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Lunice Fermin Pierre II, the artist simply known as Lunice, is no quiet Canadian. The Montréal born producer and DJ has wowed the music world seemingly from the first second with the trap collaborative project TNGHT with Hudson Mohawke. Now, after putting TNGHT on indefinite hiatus several years ago, Lunice emerges with a full formed and well-rounded debut album CCCLX 360, released on LuckyMe.

When you listen to the album, you hear deeply intricate and well-thought-out production. Its vibrations and movement bring you alive. Your senses are hit from all the right angles, and the end result is an album that sucks you right into the gorgeously creative mind of Lunice.

Beyond me being a music fan that simply loves Lunice tunes, CCCLX 360 is a work that also needs to be experienced live. Lunice is known to buck out and get down with his bad self on stage, but this time, he's taking his live performance to the next level. You can check his live performance schedule here.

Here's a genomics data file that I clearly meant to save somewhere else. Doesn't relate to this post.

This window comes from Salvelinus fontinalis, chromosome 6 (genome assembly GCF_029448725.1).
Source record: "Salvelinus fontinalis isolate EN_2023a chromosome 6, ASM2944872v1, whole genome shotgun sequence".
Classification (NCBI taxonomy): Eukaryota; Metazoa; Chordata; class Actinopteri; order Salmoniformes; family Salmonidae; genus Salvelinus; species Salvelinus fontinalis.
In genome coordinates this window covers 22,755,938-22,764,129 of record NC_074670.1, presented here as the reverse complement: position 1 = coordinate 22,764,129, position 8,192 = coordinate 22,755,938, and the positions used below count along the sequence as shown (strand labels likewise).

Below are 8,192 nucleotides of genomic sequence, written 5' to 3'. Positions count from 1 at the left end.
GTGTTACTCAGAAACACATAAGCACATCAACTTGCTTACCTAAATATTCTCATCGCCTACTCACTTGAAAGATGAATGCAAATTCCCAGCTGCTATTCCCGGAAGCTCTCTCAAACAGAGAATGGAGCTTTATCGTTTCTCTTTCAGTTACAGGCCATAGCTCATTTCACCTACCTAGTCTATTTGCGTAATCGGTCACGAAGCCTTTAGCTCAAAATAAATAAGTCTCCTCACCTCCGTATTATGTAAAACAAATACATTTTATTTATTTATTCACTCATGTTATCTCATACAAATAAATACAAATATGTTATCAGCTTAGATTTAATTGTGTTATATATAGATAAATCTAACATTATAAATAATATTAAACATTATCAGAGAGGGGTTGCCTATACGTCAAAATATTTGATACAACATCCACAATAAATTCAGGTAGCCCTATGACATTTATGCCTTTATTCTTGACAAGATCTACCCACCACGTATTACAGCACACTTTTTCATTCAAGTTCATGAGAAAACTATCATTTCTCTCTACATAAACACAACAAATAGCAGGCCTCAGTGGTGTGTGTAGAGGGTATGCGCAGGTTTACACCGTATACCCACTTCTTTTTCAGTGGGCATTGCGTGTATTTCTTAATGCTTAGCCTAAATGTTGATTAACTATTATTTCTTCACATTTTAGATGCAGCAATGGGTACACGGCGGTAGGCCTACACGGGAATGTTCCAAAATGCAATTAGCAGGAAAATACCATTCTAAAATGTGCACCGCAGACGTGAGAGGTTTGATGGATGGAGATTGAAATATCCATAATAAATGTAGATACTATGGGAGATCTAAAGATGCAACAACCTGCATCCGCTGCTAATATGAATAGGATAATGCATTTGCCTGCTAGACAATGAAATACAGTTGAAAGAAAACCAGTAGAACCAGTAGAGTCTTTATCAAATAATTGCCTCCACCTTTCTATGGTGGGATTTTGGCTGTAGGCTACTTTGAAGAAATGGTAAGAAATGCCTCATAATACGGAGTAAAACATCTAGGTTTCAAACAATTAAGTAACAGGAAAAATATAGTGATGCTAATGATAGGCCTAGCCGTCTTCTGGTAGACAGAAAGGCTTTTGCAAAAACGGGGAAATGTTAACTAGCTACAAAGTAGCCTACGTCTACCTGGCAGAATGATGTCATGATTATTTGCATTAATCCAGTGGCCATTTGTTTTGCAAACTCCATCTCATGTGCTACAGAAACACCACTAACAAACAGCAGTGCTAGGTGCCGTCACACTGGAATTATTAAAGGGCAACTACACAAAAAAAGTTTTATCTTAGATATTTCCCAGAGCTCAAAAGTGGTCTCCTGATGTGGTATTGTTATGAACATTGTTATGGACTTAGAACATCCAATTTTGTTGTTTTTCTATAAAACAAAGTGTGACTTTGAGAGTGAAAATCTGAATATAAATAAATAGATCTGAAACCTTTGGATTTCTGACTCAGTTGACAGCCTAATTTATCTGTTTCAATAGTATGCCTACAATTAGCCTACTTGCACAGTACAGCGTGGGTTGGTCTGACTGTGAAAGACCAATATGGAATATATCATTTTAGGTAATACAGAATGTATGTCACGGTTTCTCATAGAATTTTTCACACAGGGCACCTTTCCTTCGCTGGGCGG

Now the introducing is done, let's dive into my conversation with the magical master himself in this exclusive interview. 

CCCLX 360. Your first proper album as a solo artist? How does it feel to finally get it out there?

I've been working on it for four or five years. It's one of those situations where you would expect to feel a certain way at the end result, but then it feels a different way. I feel immensely focused. I think it's because over the years, when I started the ... or given the opportunity to start the album, the first thing that came to mind was, "Do not make an album. Let's think right away outside the box and see where I could start building."

The first thing that came to mind was, "What do the people know me for?" I was really starting to think of it as a pure research and development thing, a prototype product. It's like, "Okay, what do the people know me for in general?" I dance a lot, I connect with the crowd, a lot of eye contact happening. I'm like, "Okay, what can I do with that?" So I'm dancing to the music, but what kind of music am I playing and how am I interacting with the music?"